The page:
The frequency with which time information is requested by a communications system component can be dependent on various criteria, such as the accuracy of the clock generator, the range of variation of the time differences measured between a request for and reception of time information and/or the magnitude of a clock generator error ascertained upon prior adjustment of the clock generator. Preferably, the time request device can be designed such that time information is requested more frequently the less accurate the clock generator and the greater the range of variation of the measured time differences or of the ascertained clock generator error.

In accordance with another advantageous embodiment of the present invention, a communications system component can have an input buffer, operating on the basis of the continuity principle (“first-in-first-out”, FIFO), for buffering a data stream received via the communications network. In this case, the input buffer is coupled to the clock generator such that data elements in a buffered data stream are read with timing determined by the clock generator. The input buffer also has a filling level detection device coupled to it which can be used to detect the filling level of the input buffer.

A clock frequency controller therefore can be used to readjust the clock frequency of the clock generator on the basis of the detected filling level. Assuming that, at least when averaged over time, the data stream received via the communications network is sent using a data rate prescribed by a clock generator in a respective data stream transmitter, this allows the clock generator in the communications system component to be synchronized with the clock generator in the data stream transmitter when averaged over time. To compensate for brief delay time fluctuations for data elements in the data stream, an integration element can be provided which is used to supply a clock frequency regulation signal derived from the filling level to the clock generator.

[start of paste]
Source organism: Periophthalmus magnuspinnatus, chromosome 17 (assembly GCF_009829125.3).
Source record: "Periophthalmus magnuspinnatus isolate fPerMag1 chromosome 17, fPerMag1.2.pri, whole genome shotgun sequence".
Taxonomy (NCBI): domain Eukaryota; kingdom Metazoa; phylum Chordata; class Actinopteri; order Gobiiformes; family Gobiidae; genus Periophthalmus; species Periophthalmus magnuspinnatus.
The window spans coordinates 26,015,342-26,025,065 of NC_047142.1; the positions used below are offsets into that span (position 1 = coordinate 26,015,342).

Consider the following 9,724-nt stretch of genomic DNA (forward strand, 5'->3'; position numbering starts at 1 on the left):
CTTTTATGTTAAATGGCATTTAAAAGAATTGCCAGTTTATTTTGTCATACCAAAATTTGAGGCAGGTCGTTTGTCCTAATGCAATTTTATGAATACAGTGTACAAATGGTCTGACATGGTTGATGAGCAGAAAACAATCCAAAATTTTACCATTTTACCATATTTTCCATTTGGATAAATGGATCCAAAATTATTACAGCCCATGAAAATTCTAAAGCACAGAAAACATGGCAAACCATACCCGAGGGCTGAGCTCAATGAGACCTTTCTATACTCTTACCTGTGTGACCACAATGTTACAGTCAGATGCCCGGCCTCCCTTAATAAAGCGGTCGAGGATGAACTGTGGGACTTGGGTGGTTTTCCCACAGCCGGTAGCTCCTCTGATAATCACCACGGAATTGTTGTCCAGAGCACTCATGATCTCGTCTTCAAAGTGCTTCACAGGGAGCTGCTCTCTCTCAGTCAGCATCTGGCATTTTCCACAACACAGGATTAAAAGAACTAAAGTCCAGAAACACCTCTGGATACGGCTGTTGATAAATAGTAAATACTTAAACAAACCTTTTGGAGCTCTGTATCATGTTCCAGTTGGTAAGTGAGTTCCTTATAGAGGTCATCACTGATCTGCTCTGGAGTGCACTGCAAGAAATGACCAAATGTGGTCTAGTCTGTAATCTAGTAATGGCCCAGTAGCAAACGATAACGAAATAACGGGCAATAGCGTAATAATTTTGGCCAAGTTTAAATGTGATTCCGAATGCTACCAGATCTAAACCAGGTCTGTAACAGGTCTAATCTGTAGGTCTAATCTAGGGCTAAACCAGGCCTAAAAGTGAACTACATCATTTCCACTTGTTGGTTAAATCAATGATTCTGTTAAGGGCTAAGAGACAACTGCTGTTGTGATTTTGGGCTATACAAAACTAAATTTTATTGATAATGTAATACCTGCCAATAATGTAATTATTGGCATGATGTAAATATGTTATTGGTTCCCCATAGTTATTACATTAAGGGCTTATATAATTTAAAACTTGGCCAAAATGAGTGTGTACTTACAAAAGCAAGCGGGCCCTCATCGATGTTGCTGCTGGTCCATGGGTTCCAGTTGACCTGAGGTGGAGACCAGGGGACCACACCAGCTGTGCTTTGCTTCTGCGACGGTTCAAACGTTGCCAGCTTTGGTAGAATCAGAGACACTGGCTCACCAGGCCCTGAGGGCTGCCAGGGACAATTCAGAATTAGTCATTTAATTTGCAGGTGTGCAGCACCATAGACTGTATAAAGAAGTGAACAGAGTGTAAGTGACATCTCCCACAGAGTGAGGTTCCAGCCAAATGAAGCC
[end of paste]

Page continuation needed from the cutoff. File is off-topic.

For the purposes of clock frequency regulation, a data stream of communications data received via the communications network, such as voice data, preferably can be used. Since communications data, particularly voice data, are frequently transmitted at a precisely maintained transmission rate oriented to the timing of the transmitter for the communications data when a connection has been set up, the clock frequency of the clock generator can be stabilized fairly precisely using received communications or voice data.

In accordance with another advantageous embodiment of the present invention, the time information transmitter can have a detector device which can be used to ascertain a temporarily low transmission volume, such as for user and/or signaling data, in the communications network. A transmission controller in the time information transmitter then can be used to trigger transmission of time information when the ascertained transmission volume falls below a prescribed limit.

Additional features and advantages of the present invention are described in, and will be apparent from, the following Detailed Description of the Invention and the Figures.

BRIEF DESCRIPTION OF THE FIGURES

FIG. 1 shows a schematic illustration of a communications system with an exchange distributed over a communications network.

FIG. 2 shows a schematic illustration of a terminal connection group for the distributed exchange.

DETAILED DESCRIPTION OF THE INVENTION

FIG. 1 shows, schematically, a communications system with an exchange PBX distributed over a communications network KN and terminals EA1, . . . , EAN, and EB1, . . . , EBN connected to the exchange. In this arrangement, the exchange PBX has a central controller ZS and terminal connection groups EAGA and EAGB as communications system components coupled via the communications network KN. The terminal connection groups belong to the “peripheral section” of the exchange PBX. The terminal connection group EAGA couples the terminals EA1, . . . , EAN to the exchange PBX, and the terminal connection group EAGB couples the terminals EB1, . . . , EBN to the exchange PBX. The central controller ZS, for its part, has a time information transmitter ZIG having a reference real time clock RRTC. The reference real time clock RRTC can be adjusted on the basis of world time information received from a satellite; for example, using a GPS (global positioning system) receiver.